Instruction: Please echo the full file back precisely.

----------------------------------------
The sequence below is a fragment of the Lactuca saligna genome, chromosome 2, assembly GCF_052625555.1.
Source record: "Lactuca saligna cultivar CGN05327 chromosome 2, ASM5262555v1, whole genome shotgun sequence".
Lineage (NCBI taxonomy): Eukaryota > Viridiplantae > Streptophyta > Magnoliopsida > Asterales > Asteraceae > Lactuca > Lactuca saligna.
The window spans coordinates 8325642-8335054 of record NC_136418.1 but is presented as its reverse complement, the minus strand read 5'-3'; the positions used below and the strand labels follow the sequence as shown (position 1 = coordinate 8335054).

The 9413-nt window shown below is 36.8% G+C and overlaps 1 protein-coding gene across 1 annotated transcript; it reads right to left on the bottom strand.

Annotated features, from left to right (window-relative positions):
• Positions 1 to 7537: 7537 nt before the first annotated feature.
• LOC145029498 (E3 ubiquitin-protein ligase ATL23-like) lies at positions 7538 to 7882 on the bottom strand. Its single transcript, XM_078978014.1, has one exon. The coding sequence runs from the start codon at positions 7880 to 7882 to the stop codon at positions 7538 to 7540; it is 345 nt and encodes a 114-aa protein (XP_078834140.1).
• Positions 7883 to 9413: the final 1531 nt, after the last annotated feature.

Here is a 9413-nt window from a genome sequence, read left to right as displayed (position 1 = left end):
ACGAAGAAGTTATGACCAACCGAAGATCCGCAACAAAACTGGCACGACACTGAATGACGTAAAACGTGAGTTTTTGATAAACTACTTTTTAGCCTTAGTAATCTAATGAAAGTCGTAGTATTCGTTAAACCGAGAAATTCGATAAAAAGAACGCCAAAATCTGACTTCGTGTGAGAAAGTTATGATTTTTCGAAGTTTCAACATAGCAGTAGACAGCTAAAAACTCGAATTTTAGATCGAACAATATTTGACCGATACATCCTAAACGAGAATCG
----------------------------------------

The sequence below is a fragment of the Lactuca saligna genome, chromosome 2, assembly GCF_052625555.1.
Source record: "Lactuca saligna cultivar CGN05327 chromosome 2, ASM5262555v1, whole genome shotgun sequence".
Lineage (NCBI taxonomy): Eukaryota > Viridiplantae > Streptophyta > Magnoliopsida > Asterales > Asteraceae > Lactuca > Lactuca saligna.
The window spans coordinates 8325642-8335054 of record NC_136418.1 but is presented as its reverse complement, the minus strand read 5'-3'; the positions used below and the strand labels follow the sequence as shown (position 1 = coordinate 8335054).

The 9413-nt window shown below is 36.8% G+C and overlaps 1 protein-coding gene across 1 annotated transcript; it reads right to left on the bottom strand.

Annotated features, from left to right (window-relative positions):
• Positions 1 to 7537: 7537 nt before the first annotated feature.
• LOC145029498 (E3 ubiquitin-protein ligase ATL23-like) lies at positions 7538 to 7882 on the bottom strand. Its single transcript, XM_078978014.1, has one exon. The coding sequence runs from the start codon at positions 7880 to 7882 to the stop codon at positions 7538 to 7540; it is 345 nt and encodes a 114-aa protein (XP_078834140.1).
• Positions 7883 to 9413: the final 1531 nt, after the last annotated feature.

Here is a 9413-nt window from a genome sequence, read left to right as displayed (position 1 = left end):
ACGAAGAAGTTATGACCAACCGAAGATCCGCAACAAAACTGGCACGACACTGAATGACGTAAAACGTGAGTTTTTGATAAACTACTTTTTAGCCTTAGTAATCTAATGAAAGTCGTAGTATTCGTTAAACCGAGAAATTCGATAAAAAGAACGCCAAAATCTGACTTCGTGTGAGAAAGTTATGATTTTTCGAAGTTTCAACATAGCAGTAGACAGCTAAAAACTCGAATTTTAGATCGAACAATATTTGACCGATACATCCTAAACGAGAATCG